The tourism industry tries out VR FEATURE
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From tour operators to app developers, people are applying virtual reality technology to tourism.

African tour operator Matoke Tours offers consumers considering a vacation in Uganda a true-to-life feel for what a safari is like, safe in the confines of its offices. It accomplishes that feat with a virtual reality app offering 360-degree videos of lush countryside and groups of mountain gorillas. When they put on a VR headset, vacation-shoppers are immersed in the environment, including a baby ape so entranced by the videographers' equipment, it started licking the camera.  

"When you're wearing goggles, it's like the gorilla is walking right up to you ," says Wim Kok, managing director of Matoke Tours "VR helps people realize how special it is to experience one of these trips."   

As Kok can tell you, virtual reality is slowly being embraced by the tourism and hospitality industry. With a headset in place, travelers can come close to experiencing the real thing. "It allows people to go beyond boring flat photos and for companies to tempt them into booking different holidays," says George Jijiashvili , wearables and VR analyst at CCS Insight, a mobile device and services marketing consultancy. And in some cases, the technology is being used to expand the traveler's experience.

A VR brochure

The most popular use for VR is as a marketing tool by travel agencies, tour operators, tourism offices and hotels, among others. "The technology presents an incredible opportunity," says Douglas Quinby, vice president of research at Phocuswright, a travel industry research firm.

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"When you're wearing goggles, it's like the gorilla is walking right up to you"Working with Visualise, a virtual reality developer in London, for example, the travel agency Thomas Cook recently tested out the technology for use in various offices, according to Henry Stuart, CEO of Visualize.  First stop: a three-minute "dream day" in New Yok City, with which people planning trips could put on a headset and take a virtual helicopter ride over the Big Apple, visit Grand Central Terminal and hear a jazz band play in Central Park, among other activities. Those who tried it out were almost three times more likely to choose that trip, according to Stuart. Visualise also created VR trips to a variety of other destinations, from Singapore to Cyprus.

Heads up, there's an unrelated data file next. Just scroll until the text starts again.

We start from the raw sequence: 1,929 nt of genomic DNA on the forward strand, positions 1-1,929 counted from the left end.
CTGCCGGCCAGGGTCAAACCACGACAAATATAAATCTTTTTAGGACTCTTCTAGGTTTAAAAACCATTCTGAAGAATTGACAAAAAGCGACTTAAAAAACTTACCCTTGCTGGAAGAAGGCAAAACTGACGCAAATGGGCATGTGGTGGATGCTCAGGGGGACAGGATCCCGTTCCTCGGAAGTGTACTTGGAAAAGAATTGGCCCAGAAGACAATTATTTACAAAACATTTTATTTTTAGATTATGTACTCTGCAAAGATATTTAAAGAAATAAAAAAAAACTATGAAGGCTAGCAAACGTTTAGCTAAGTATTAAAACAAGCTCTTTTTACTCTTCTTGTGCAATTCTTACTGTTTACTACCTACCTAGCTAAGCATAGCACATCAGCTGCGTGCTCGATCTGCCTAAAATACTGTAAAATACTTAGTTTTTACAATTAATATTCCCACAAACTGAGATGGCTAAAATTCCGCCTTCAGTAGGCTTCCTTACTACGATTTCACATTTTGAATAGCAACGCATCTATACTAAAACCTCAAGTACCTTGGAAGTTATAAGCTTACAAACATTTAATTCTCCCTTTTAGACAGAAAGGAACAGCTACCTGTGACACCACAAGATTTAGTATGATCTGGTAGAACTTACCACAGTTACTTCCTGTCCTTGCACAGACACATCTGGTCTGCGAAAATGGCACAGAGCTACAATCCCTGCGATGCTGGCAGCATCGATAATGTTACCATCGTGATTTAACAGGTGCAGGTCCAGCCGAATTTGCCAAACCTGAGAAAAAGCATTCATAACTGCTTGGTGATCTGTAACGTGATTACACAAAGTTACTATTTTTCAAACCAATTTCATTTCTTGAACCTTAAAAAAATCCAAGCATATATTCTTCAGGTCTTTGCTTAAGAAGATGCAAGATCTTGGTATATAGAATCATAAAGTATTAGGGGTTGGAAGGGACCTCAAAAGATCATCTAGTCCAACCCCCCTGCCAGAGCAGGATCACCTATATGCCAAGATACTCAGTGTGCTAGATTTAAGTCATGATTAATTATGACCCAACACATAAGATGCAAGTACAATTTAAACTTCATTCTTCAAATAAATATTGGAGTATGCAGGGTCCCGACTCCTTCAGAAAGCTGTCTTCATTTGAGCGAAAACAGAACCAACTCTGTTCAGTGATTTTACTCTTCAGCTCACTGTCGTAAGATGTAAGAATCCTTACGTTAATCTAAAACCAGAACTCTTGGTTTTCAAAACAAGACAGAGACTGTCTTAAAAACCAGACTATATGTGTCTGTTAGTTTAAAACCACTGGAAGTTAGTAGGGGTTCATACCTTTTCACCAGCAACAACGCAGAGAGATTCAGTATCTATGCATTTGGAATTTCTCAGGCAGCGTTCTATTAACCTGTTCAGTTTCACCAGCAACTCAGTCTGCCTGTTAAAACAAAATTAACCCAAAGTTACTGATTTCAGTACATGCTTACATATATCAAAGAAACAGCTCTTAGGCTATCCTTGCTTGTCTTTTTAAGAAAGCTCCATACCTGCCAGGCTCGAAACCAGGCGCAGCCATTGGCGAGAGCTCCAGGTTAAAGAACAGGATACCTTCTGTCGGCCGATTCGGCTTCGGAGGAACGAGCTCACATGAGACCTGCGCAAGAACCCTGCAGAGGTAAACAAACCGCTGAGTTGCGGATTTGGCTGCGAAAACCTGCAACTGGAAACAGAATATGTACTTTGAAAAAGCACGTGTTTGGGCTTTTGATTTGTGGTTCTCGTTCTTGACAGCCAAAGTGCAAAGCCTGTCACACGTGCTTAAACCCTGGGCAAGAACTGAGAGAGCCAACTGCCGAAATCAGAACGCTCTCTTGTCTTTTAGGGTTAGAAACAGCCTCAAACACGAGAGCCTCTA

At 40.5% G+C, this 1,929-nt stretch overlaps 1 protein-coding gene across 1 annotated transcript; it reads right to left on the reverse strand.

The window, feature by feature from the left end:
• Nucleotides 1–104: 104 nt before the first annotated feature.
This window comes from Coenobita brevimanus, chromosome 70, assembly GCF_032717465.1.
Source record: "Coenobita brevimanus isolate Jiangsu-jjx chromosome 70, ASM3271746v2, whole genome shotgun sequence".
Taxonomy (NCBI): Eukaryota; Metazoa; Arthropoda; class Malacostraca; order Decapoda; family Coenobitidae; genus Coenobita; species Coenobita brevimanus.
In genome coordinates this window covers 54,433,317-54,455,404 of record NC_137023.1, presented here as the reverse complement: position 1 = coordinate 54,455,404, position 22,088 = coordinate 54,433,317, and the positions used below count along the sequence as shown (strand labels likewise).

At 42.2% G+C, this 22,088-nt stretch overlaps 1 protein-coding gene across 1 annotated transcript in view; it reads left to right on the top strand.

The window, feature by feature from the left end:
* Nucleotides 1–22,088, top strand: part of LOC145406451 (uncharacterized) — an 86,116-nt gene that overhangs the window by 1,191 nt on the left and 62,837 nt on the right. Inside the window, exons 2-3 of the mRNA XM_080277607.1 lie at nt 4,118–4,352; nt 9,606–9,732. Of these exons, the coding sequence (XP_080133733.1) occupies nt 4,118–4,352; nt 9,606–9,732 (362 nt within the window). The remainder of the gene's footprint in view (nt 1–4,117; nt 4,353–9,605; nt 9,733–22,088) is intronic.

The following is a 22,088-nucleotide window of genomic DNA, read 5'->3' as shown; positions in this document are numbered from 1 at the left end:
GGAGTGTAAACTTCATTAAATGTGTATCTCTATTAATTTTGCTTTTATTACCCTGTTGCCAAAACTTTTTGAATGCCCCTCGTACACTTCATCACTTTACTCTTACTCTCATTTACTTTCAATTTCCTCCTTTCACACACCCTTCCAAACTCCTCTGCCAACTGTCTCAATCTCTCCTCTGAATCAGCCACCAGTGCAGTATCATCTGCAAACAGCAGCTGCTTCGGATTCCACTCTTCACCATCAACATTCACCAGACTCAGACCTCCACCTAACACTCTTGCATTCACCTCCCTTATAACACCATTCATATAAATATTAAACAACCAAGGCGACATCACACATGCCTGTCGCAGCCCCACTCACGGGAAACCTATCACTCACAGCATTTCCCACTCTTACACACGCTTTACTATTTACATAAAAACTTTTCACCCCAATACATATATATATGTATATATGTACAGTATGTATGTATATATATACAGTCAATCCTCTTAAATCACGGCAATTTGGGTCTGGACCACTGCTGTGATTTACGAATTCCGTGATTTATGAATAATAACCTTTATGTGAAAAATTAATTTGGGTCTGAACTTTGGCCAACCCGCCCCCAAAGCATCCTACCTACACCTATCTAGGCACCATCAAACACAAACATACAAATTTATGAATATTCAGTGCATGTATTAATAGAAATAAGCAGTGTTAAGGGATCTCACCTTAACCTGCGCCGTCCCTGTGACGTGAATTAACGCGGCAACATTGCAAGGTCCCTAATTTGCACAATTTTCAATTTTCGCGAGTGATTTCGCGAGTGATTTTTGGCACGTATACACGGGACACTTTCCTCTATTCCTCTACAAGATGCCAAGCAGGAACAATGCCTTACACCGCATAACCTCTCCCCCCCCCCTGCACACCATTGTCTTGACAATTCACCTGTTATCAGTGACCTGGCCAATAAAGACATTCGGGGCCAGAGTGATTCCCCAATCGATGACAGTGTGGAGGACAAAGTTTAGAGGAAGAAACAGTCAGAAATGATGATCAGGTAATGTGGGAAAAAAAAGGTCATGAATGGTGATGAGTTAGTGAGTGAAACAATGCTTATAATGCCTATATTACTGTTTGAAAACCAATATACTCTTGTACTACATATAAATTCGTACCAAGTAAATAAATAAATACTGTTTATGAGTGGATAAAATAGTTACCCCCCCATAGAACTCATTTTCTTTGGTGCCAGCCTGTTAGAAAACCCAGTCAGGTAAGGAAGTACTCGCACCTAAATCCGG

"VR is a really effective way to transport people to a location," says Stuart.  

Off the beaten track

It's particularly useful for destinations and trips that are off the beaten track or potentially unnerving for the less-adventurous. "The technology helps to convince first-timers," says Quinby. He points to cruises as a case in point. "It's a challenge for cruise lines to convey the experience to people who haven't cruised before," he says.

For Matoke Tours' Kok, that's one benefit of using the technology to promote its Uganda trips. His gorilla-tracking tours are unusual and expensive; thus transporting travelers to those locations for a virtual trip is a useful selling tool. To that end, videographers recorded five episodes, including a hot air balloon trip and a boat safari. But the gorillas proved to be the piece de resistance, according to Kok. "It helps to make people realize how close you can get to the apes and how huge they are," he says.

Enhancing the experience

App developers also are using VR to enhance the actual travel experience. Take Timelooper. With its app, travelers experience what certain places were like in historical settings.  For example, visitors to Times Square in New York City can download the app and not only step into the Augst, 1945 V-J day celebration, but also watch the famous kiss between a sailor and nurse, immortalized in a picture taken by photographer Alfred Eisenstaedt. Or tourists in London can see the Great Fire of 1666. Coming soon, there also will be interactive experiences--say, the ability to play the part of a Chinese solder and shoot Mongol invaders by the Great Wall.

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For small outfits like Matoke, however, the high cost of producing high-quality VR segments makes them too expensive to use extensively. "If we did that for every destination it would be too much of an investment," says Kok.

Then there's the matter of headsets. "Most of these experiments have been small-scale trials," says CCS Insight's Jijiashvili. That's because, while consumer awareness of the technology is high, ownership of headsets is low. The VR industry shipped 6.3 million devices in 2016, according to research firm Super Data. Still, he expects that, as a new generation of headsets comes on the market, that situation will change.  Within two years, the tourism and hospitality market is likely to step up its investment in VR significantly, according to Jijiashvili.

Says Matoke's Kok,  "This technology has huge potential."                                                                                                                                                                                                                                                                          

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About Anne Field

Anne Field has covered entrepreneurship and small business for the New York Times and Bloomberg BusinessWeek.